Regardless, the self-contained episodes should appease PS3 fans who were so disgruntled when Microsoft swooped in and plucked extra content of their favourite franchise away from them. They should be pleased, as reviews of both new chapters also suggest that they’re “more GTA” than GTAIV was. The best news? You don’t need the original disc to play the new content. Which, let’s face it, is quite handy considering how long it’s been since most of us experienced the original game.

Samurai Showdown Sen

Release date: April 16th
Platforms: 360
Publisher: Rising Star Games
Developer: K2 LLC

Synopsis: The Samurai Showdown series was legendary back in the days when the arcade was king. While most people gravitated toward the dazzling shoryuken allure of Street Fighter II, many were equally beguiled by Showdown’s colourful characters and frantic swordplay. Samurai Showdown Sen is the fourth 3D version of the popular series (it’s number eleven if you want to count all the way back to 1993) and is a 360 console-exclusive. Considering the game’s popularity in Japan, and the lack of the 360’s penetration in the region, this decision has to be viewed as somewhat curious. In other words, don’t be surprised is a PS3 version magically appears with more characters in the future.

The game is set in 1791, five years after the events of the inaugural Samurai Showdown title, with the majority of the cast consisting of new fighters to the apple slicing party. Of course, it just wouldn’t be Samurai Showdown without Haohmaru, Nakoruru and the enigmatic Hanzo Hattori, all who feature in this new version. Early reviews have been less than stellar, suggesting this might be one for only the more serious fans of the series.

LittleBIGPlanet – Game of the Year Edition

Release date: April 16th
Platforms: PS3
Publisher: SCEE
Developer: Media Molecule

Synopsis: We’re not sure what self-respecting PS3 fan doesn’t have LittleBIGPlanet as part of their game library, but if you’ve been waiting for an even bigger bundle of burlap-themed joy to infect your life, here it is. The Game of the Year edition is simply the main game along with popular added content already available on the PlayStation Store. Last year’s North American version included the Metal Gear Solid content plus Monsters and History packs, so we’re assuming the European edition is something similar if not identical.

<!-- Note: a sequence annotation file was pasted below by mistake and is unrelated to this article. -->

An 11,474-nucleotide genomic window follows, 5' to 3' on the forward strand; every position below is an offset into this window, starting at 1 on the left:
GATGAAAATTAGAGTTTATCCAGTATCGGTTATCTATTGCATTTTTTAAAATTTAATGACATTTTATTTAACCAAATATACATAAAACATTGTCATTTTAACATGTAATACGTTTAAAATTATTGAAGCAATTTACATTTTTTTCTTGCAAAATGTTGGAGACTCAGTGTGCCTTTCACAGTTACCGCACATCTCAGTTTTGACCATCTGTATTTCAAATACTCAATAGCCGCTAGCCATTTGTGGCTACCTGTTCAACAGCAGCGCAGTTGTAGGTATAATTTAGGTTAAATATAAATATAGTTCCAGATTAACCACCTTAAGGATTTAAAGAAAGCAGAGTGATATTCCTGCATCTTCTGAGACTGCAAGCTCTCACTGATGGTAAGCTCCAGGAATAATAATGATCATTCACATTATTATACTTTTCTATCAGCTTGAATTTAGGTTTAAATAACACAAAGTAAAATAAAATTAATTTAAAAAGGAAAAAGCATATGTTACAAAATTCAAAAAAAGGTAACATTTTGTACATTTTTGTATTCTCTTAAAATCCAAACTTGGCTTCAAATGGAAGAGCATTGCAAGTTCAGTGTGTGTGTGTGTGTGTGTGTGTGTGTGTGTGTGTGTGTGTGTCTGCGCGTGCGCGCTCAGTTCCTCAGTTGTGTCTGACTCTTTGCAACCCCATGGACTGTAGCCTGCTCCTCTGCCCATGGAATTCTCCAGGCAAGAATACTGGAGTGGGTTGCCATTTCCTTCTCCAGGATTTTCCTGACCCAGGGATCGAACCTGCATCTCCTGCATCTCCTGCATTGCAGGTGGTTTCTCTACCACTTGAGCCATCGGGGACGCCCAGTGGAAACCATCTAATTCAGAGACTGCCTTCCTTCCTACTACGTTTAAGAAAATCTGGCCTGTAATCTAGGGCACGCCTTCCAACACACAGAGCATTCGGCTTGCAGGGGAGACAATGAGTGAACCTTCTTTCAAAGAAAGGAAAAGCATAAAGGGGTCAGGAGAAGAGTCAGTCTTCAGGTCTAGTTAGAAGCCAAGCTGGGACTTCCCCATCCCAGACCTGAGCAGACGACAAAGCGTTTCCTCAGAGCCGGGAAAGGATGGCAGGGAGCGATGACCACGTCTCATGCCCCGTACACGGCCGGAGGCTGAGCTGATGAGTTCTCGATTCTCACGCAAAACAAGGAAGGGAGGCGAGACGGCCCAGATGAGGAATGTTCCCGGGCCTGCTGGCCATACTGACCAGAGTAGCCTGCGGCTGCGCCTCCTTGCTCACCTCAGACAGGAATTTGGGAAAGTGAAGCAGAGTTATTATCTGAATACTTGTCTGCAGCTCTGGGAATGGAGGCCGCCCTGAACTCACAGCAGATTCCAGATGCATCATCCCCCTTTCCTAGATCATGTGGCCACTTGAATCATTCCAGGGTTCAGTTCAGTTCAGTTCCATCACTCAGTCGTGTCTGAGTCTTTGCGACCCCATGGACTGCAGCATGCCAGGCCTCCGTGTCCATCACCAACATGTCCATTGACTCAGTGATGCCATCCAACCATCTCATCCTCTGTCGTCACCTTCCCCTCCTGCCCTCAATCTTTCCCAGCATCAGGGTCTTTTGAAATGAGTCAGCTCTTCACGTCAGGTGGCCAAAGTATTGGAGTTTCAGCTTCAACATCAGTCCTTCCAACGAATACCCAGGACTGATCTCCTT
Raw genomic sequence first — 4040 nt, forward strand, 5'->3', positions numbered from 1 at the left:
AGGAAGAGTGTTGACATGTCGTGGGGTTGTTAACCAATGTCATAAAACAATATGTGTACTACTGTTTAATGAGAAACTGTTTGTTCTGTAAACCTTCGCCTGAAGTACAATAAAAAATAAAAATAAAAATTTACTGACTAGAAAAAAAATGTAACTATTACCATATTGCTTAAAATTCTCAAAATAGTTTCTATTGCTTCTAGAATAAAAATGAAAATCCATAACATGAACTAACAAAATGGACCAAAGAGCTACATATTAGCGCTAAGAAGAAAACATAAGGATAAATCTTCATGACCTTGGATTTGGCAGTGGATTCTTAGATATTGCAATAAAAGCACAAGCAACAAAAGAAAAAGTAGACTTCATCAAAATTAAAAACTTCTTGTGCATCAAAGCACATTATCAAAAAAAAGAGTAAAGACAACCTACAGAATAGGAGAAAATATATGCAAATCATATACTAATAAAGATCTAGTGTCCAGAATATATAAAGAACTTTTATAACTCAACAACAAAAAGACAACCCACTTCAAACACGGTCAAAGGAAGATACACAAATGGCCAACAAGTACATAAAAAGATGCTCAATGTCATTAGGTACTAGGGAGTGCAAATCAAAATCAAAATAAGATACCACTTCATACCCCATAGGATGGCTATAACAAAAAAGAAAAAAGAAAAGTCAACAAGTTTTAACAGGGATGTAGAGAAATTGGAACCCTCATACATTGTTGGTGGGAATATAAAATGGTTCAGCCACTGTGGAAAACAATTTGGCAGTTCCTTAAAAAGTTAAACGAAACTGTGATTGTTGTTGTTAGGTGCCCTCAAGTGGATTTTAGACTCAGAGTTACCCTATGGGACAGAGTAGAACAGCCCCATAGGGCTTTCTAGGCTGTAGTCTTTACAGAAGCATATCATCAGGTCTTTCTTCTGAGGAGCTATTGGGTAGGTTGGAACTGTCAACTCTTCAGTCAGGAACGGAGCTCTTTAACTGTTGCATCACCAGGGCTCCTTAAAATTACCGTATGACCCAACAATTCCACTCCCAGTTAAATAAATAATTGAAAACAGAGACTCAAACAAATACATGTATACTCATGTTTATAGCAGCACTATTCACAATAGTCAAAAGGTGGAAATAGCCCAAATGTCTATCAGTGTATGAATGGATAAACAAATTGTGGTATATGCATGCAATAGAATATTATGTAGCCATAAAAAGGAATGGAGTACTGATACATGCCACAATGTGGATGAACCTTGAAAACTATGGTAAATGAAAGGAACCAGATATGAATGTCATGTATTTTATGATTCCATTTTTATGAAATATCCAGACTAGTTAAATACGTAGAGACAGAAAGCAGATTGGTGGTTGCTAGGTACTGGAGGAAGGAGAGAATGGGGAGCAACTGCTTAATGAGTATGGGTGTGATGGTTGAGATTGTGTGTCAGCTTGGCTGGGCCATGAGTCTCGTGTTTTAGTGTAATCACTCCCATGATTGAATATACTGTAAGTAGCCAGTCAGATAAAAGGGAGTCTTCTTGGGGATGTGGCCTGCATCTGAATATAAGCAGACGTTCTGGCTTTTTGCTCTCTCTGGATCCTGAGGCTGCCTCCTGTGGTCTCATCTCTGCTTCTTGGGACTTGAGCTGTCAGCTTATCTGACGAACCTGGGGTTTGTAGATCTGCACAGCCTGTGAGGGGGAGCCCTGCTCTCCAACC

Seriously, if you don’t own this game by now, you really should check it out. Landmark milestones in gaming don’t come along that often. LittleBIGPlanet was most certainly one of them. (The next is ModNation Racers by the way. If you don’t believe me, just ask Nofi.)

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Please note: while every attempt is made to get both the dates accurate and every applicable game included, we are not infallible and mistakes will be made. Feel free to mention any omissions or corrections in the comments below. We’ll endeavour to correct the above and even thank you personally. We’re good like that. Finally, all dates are the official EU dates. Actual release dates in your country may vary to the dates shown above.